He had been skeptical of the rarity of the event, but isn’t the inexplicable always deemed a work of God, a miracle? What the heck! Many things happen in the world & he wouldn’t make out the logic of it: so when CNN reported that a star exploded halfway across the universe – its gamma rays detected years later as if it occurred simultaneously with the gazing eyes – he didn’t know what malaise to feel. Only he had to acknowledge that indeed – his self-proclaimed intelligence & arrogance notwithstanding – ignorance & idiocy keep him company, like a shadow.
Is there harm being a fool?
If indeed there is life after death, does it signal the end of all philosophies of nothingness? Or return us to the questions about the real – this life or the life after?
Borges formulates on an aestheticizing & formalist mode, that either we are imaginary of God, or God is our imaginary.
Which is the raison d’etre of poetry that cleverly covers up our logical incoherence as well as illogical coherence.
Almost like saying in this age of reason & the physics of spacewalk, we turn mystical.
Is it really an incontrovertible fact that language is a Mobius strip? That the inside slides into the outside & vice-versa & the route to truth is always singular & smooth?
Every minute is a step forward in the labyrinth.
In his mind, the phone doesn’t even wait to ring itself. In his heart, the receiver keeps banging inside his ears with a silence he cannot bear to hear.
He can’t go mad. That will be crazy.
There will be no answer. He won’t let the Beatles be.
Tomorrow, it’s Easter Sunday. He allows the irony to escape him.
Pope Benedict XVI must, of course, read his customary message to the global flock, proclaiming the need to stop wars, corruption & human inequity.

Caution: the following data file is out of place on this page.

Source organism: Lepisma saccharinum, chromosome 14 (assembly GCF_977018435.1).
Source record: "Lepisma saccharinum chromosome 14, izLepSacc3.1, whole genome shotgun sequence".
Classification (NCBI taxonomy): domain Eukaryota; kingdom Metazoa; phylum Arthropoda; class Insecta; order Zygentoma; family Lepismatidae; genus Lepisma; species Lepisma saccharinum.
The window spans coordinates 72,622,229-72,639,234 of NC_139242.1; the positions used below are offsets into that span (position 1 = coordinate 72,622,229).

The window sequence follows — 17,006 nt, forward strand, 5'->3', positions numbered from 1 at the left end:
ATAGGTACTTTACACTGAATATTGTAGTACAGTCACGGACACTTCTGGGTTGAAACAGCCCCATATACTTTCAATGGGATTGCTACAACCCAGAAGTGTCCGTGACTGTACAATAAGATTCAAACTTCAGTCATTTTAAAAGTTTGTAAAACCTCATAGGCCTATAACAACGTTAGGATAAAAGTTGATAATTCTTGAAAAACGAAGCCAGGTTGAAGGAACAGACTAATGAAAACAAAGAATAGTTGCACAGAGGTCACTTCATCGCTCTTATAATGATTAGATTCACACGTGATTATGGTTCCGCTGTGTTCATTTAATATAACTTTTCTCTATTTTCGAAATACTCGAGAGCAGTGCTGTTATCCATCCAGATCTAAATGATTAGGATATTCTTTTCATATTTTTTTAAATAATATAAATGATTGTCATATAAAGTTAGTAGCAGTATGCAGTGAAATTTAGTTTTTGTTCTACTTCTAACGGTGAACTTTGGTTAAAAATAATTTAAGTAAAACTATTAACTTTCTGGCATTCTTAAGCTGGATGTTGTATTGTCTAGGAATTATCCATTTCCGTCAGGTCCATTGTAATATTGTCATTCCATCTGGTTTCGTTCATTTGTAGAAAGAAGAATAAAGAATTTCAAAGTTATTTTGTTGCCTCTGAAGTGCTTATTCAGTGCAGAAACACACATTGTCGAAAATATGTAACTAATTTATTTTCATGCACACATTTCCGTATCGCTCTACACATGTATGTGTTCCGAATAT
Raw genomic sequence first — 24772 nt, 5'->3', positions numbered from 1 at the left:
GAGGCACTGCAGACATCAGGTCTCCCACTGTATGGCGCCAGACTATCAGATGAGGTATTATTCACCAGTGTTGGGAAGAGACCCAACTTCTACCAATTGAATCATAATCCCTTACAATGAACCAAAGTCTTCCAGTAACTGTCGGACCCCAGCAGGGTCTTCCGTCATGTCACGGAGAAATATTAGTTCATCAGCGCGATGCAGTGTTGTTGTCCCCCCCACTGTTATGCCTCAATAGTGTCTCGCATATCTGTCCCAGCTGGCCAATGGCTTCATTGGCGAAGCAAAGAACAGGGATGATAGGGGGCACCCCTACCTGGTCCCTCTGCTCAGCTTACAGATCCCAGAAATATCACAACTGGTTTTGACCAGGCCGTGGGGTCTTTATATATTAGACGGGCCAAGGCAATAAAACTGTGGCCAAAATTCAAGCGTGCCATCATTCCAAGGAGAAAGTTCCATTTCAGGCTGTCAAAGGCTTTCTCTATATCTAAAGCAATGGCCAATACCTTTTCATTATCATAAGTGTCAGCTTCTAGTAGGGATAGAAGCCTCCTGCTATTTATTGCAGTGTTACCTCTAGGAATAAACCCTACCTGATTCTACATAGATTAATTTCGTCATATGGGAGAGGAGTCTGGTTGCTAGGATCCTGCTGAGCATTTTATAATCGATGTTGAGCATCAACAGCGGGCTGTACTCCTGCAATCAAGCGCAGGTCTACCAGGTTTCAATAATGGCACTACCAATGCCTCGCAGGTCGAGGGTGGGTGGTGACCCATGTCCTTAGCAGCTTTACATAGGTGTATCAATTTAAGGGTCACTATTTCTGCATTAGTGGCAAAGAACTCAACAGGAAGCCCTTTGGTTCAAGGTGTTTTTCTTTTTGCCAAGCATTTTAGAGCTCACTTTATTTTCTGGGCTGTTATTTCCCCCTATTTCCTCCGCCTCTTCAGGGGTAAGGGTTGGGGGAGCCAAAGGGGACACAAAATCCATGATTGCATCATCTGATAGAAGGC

Love is in the agenda. Like his predecessors he metaphorized the journey from dark to light while thousands at St. Peter’s Square sought cover under umbrellas like sunflowers in a field of dreams assaulted by rain during the epiphany of the resurrection.
O We’ve heard it before. From the Vatican & all small pulpits in the flashpoints of daily drama, the call for peace is an integral one.
But the Pope’s language is dead. Christ must inhabit a new discourse of contra-despair.
In the early novels of Jean-Paul Sartre, the “I” character is always stalked by the Other’s “Eye,” something of a panopticon in Michel Foucault’s prison houses. A generation removed from the former, he wouldn’t explicitly acknowledge the latter’s existential politics with his structuralist indifference – though ironically both would trace their discursive source from Marxism, in the character of the European falling-out, philosophically, at the time.
Which reminds him of a banker cousin who quipped to his daughter that her father must have, uh, mellowed – that word steeped in bourgeois smugness about being a fire eater at a certain age, & so forth. She could only protest, smiling: “But he isn’t my father, if he isn’t radical.” His imagined I is gazed at by the Other as a subjectivity diametrically divergent from his notion of his imaginary… Could it be conclusive? He could only giggle at how, at this point in life, the psychic mirror reflected back some strange persona, an alien object…
It’s elementary then that he would guess why she’s la belle dame sans merci.
It’s something of a warden’s tower in herself that has prepared him to confront. Yet he is scared to realize that nothing of significance could have happened to him. & for all the world to care.